Researchers from the University of Mississippi and the University of Arkansas have found that there are varying effects from nutrition labels on the front of food packaging.
Both institutions compared information on food packaging to determine how nutritional information is highlighted on the front and how that affects consumer decisions. Through the research, it was found that different formats were more effective in different situations.
“Currently, many different types of front-of-package nutrition information formats appear on product labels and their effectiveness in different choice contexts needs to be better understood,” Christopher Newman, a University of Mississippi assistant professor of marketing, said. “We believe that public policy decision makers such as those at the Food and Drug Administration must consider how well the type of nutrition information presented on a product label matches the consumer’s specific type of choice task.”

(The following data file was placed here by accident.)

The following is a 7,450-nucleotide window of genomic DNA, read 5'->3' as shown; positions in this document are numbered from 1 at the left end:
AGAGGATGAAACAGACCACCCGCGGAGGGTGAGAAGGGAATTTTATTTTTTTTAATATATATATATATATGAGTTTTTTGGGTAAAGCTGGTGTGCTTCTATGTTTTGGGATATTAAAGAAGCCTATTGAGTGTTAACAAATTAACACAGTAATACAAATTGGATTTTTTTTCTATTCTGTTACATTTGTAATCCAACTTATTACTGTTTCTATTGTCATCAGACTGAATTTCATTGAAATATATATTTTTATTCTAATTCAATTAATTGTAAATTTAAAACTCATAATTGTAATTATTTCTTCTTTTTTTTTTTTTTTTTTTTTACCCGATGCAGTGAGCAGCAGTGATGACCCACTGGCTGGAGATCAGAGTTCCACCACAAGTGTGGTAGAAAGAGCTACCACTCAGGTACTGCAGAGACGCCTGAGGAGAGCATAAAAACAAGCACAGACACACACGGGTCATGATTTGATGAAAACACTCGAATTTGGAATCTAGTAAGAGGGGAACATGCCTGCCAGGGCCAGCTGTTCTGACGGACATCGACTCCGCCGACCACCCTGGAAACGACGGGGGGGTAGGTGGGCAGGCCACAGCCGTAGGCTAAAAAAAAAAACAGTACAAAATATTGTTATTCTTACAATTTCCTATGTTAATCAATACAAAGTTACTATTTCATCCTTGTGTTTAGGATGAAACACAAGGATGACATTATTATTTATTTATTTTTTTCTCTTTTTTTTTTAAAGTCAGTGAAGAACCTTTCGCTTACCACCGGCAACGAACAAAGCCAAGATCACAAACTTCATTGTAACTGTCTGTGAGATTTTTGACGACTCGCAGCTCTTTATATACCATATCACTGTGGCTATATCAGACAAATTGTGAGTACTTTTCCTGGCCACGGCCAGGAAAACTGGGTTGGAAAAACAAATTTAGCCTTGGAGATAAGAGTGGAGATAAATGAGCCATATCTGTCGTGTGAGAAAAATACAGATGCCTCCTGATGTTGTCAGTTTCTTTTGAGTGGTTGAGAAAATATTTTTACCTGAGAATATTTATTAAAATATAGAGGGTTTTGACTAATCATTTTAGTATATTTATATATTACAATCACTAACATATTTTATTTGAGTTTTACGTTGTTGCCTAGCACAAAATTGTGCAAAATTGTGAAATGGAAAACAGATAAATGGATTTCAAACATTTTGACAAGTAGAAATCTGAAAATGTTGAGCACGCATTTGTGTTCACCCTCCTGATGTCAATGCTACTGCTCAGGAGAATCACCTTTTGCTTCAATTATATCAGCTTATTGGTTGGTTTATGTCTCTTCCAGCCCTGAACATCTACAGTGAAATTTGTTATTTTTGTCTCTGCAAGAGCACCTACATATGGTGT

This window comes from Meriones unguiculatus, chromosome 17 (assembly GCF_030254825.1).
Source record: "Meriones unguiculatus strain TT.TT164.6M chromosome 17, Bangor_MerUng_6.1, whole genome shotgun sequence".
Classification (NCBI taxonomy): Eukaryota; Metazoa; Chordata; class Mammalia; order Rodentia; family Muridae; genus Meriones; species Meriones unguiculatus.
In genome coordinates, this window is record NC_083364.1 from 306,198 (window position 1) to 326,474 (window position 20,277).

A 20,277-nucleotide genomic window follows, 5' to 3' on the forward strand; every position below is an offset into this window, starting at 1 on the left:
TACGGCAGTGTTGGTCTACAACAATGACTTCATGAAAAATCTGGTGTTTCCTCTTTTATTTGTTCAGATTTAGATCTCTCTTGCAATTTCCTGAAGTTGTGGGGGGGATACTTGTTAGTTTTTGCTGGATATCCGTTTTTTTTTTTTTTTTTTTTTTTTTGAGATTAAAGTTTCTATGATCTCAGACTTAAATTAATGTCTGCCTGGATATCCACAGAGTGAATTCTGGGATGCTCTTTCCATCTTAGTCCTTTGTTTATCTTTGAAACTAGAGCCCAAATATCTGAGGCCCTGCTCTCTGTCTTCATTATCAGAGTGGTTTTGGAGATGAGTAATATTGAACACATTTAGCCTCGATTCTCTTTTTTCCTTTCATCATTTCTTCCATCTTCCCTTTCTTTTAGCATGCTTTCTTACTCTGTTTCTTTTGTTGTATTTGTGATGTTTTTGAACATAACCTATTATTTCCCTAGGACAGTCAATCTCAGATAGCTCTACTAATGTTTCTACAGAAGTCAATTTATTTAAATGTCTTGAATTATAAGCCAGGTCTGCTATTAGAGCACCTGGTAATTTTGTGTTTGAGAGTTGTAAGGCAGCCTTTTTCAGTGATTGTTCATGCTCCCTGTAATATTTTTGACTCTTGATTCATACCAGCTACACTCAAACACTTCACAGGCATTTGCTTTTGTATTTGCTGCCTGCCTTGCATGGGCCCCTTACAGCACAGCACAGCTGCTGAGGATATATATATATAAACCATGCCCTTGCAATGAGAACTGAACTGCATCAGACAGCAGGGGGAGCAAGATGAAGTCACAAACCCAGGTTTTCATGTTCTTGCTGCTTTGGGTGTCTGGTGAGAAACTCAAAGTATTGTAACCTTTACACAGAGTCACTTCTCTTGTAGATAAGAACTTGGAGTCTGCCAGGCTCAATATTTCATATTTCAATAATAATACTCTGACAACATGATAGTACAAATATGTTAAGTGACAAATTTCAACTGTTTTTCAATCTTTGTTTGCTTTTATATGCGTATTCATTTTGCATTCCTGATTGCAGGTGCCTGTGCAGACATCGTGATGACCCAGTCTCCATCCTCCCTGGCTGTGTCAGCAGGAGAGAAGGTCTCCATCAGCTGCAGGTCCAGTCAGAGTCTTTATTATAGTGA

Many consumers will evaluate products simultaneously to determine which item will be the best for them in a nutritional sense. Other factors will also affect this including varieties in flavors and the prices of items. The research team compared quantified labels listing facts and those that were more general, like a store-specific label indicating that the product is a healthy option.
“Our research suggests that there is no single, ‘one-size-fits-all’ front-of-package nutrition label that is suitable for all the different types of situations in which consumers are evaluating and choosing products,” University of Arkansas professor of marketing Elizabeth Howlett said.